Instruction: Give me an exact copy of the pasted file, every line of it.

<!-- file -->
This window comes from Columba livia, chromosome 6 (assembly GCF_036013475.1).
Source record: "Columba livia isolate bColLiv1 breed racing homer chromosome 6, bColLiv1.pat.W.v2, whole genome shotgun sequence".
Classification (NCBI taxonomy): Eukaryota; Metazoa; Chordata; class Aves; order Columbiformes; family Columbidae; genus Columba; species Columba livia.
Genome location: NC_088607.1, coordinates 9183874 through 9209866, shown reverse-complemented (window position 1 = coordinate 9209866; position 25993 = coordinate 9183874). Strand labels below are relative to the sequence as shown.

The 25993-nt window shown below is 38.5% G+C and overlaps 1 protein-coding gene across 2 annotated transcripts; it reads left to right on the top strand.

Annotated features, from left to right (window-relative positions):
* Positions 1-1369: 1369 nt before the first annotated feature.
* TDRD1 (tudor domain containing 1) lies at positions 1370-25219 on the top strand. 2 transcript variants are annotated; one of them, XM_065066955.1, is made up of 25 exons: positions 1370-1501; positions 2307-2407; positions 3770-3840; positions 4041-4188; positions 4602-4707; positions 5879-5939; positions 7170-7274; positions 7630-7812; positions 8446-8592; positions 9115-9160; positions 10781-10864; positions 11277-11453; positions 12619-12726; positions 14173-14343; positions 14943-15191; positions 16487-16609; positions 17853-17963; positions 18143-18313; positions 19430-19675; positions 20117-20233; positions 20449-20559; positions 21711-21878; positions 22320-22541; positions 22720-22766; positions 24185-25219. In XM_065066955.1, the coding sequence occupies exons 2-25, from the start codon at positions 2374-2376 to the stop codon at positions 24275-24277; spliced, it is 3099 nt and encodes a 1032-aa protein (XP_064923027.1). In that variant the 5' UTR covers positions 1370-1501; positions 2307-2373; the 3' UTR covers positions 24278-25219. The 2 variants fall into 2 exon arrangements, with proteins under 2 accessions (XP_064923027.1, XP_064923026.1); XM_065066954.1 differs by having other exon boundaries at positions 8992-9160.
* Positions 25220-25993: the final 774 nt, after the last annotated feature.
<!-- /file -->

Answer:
This window comes from Columba livia, chromosome 6 (assembly GCF_036013475.1).
Source record: "Columba livia isolate bColLiv1 breed racing homer chromosome 6, bColLiv1.pat.W.v2, whole genome shotgun sequence".
Classification (NCBI taxonomy): Eukaryota; Metazoa; Chordata; class Aves; order Columbiformes; family Columbidae; genus Columba; species Columba livia.
Genome location: NC_088607.1, coordinates 9183874 through 9209866, shown reverse-complemented (window position 1 = coordinate 9209866; position 25993 = coordinate 9183874). Strand labels below are relative to the sequence as shown.

The 25993-nt window shown below is 38.5% G+C and overlaps 1 protein-coding gene across 2 annotated transcripts; it reads left to right on the top strand.

Annotated features, from left to right (window-relative positions):
* Positions 1-1369: 1369 nt before the first annotated feature.
* TDRD1 (tudor domain containing 1) lies at positions 1370-25219 on the top strand. 2 transcript variants are annotated; one of them, XM_065066955.1, is made up of 25 exons: positions 1370-1501; positions 2307-2407; positions 3770-3840; positions 4041-4188; positions 4602-4707; positions 5879-5939; positions 7170-7274; positions 7630-7812; positions 8446-8592; positions 9115-9160; positions 10781-10864; positions 11277-11453; positions 12619-12726; positions 14173-14343; positions 14943-15191; positions 16487-16609; positions 17853-17963; positions 18143-18313; positions 19430-19675; positions 20117-20233; positions 20449-20559; positions 21711-21878; positions 22320-22541; positions 22720-22766; positions 24185-25219. In XM_065066955.1, the coding sequence occupies exons 2-25, from the start codon at positions 2374-2376 to the stop codon at positions 24275-24277; spliced, it is 3099 nt and encodes a 1032-aa protein (XP_064923027.1). In that variant the 5' UTR covers positions 1370-1501; positions 2307-2373; the 3' UTR covers positions 24278-25219. The 2 variants fall into 2 exon arrangements, with proteins under 2 accessions (XP_064923027.1, XP_064923026.1); XM_065066954.1 differs by having other exon boundaries at positions 8992-9160.
* Positions 25220-25993: the final 774 nt, after the last annotated feature.